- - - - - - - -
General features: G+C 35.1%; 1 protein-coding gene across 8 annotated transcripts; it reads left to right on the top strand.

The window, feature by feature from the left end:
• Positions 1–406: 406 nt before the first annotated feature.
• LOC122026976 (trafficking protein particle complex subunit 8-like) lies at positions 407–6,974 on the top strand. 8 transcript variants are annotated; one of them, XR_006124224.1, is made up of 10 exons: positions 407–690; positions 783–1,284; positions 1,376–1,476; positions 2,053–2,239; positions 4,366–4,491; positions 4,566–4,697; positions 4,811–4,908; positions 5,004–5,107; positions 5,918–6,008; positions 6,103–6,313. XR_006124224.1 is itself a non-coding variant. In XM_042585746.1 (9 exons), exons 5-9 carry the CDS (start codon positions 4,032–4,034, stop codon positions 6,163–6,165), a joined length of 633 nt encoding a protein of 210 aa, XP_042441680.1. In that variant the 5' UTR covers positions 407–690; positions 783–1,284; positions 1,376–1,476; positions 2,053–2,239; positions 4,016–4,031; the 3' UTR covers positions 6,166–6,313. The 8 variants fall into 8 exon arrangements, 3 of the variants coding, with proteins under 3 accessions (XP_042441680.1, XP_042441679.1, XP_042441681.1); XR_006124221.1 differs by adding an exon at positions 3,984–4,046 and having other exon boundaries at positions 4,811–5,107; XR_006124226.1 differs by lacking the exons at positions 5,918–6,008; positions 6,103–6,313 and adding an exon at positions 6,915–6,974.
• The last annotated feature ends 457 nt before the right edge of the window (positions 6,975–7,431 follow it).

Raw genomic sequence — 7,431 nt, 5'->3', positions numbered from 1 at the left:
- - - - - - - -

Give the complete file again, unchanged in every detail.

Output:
General features: G+C 35.1%; 1 protein-coding gene across 8 annotated transcripts; it reads left to right on the top strand.

The window, feature by feature from the left end:
• Positions 1–406: 406 nt before the first annotated feature.
• LOC122026976 (trafficking protein particle complex subunit 8-like) lies at positions 407–6,974 on the top strand. 8 transcript variants are annotated; one of them, XR_006124224.1, is made up of 10 exons: positions 407–690; positions 783–1,284; positions 1,376–1,476; positions 2,053–2,239; positions 4,366–4,491; positions 4,566–4,697; positions 4,811–4,908; positions 5,004–5,107; positions 5,918–6,008; positions 6,103–6,313. XR_006124224.1 is itself a non-coding variant. In XM_042585746.1 (9 exons), exons 5-9 carry the CDS (start codon positions 4,032–4,034, stop codon positions 6,163–6,165), a joined length of 633 nt encoding a protein of 210 aa, XP_042441680.1. In that variant the 5' UTR covers positions 407–690; positions 783–1,284; positions 1,376–1,476; positions 2,053–2,239; positions 4,016–4,031; the 3' UTR covers positions 6,166–6,313. The 8 variants fall into 8 exon arrangements, 3 of the variants coding, with proteins under 3 accessions (XP_042441680.1, XP_042441679.1, XP_042441681.1); XR_006124221.1 differs by adding an exon at positions 3,984–4,046 and having other exon boundaries at positions 4,811–5,107; XR_006124226.1 differs by lacking the exons at positions 5,918–6,008; positions 6,103–6,313 and adding an exon at positions 6,915–6,974.
• The last annotated feature ends 457 nt before the right edge of the window (positions 6,975–7,431 follow it).

Raw genomic sequence — 7,431 nt, 5'->3', positions numbered from 1 at the left: